Designing Renewable Electricity Policies to Reduce Emissions
Resources for the Future Discussion Paper No. 12-54
29 Pages Posted: 9 Jan 2013
Date Written: December 12, 2012
A variety of renewable electricity policies to promote investment in wind, solar, and other types of renewable generators exist across the United States. The federal renewable energy investment tax credit, the federal renewable energy production tax credit, and state renewable portfolio standards are among the most notable. Whether the benefits of promoting new technology and reducing pollution emissions from the power sector justify these policies’ costs has been the subject of considerable debate. We argue in this paper that the debate is misguided because it does not consider two important interactions between renewable electricity generators and the rest of the power system. First, the value of electricity from a renewable generators depends on the generation and investment it displaces. Second, a large increase in renewable generation can reduce electricity prices, increasing consumption and emissions from fossil generators, and offsetting some of the environmental benefits of the policies. Two policy conclusions follow. First, existing renewable electricity policies can be redesigned to promote investment in the highest-value generators, which can greatly reduce the cost of achieving a given emissions reduction. Second, subsidies financed out of general tax revenue reduce emissions less than subsidies financed by charges to electricity consumers.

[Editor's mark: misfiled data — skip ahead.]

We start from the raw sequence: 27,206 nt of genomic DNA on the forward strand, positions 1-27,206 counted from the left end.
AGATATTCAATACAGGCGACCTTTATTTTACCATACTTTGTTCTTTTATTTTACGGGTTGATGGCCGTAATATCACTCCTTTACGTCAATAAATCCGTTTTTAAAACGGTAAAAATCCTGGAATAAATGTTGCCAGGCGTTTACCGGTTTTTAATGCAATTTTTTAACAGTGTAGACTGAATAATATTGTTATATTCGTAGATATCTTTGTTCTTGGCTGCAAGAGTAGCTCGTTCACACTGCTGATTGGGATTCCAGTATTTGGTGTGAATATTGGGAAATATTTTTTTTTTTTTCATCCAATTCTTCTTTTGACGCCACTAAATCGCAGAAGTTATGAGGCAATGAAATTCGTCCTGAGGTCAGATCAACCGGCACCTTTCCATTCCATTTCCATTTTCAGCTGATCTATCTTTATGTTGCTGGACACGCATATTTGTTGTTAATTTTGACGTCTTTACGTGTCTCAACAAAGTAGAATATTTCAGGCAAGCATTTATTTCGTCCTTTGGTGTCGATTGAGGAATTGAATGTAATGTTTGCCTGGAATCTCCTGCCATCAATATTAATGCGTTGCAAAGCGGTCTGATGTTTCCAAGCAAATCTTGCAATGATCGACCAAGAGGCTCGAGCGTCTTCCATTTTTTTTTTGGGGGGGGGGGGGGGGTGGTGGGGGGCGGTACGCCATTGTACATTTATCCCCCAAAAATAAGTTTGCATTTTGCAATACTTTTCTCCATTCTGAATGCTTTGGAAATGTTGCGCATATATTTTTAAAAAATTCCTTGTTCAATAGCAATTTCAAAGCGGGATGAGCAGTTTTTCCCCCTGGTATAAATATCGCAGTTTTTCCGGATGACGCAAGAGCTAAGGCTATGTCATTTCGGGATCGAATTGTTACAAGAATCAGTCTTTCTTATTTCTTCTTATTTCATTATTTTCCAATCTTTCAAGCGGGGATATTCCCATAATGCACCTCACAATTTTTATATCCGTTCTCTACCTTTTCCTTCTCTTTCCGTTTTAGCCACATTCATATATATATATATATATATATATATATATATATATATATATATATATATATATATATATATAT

Keywords: renewable portfolio standard, production tax credit, investment tax credit, feed-in tariff, clean energy standard, cost-effectiveness, intermittency, wind energy, solar energy
JEL Classification: Q40, Q54, L94
Suggested Citation: Suggested Citation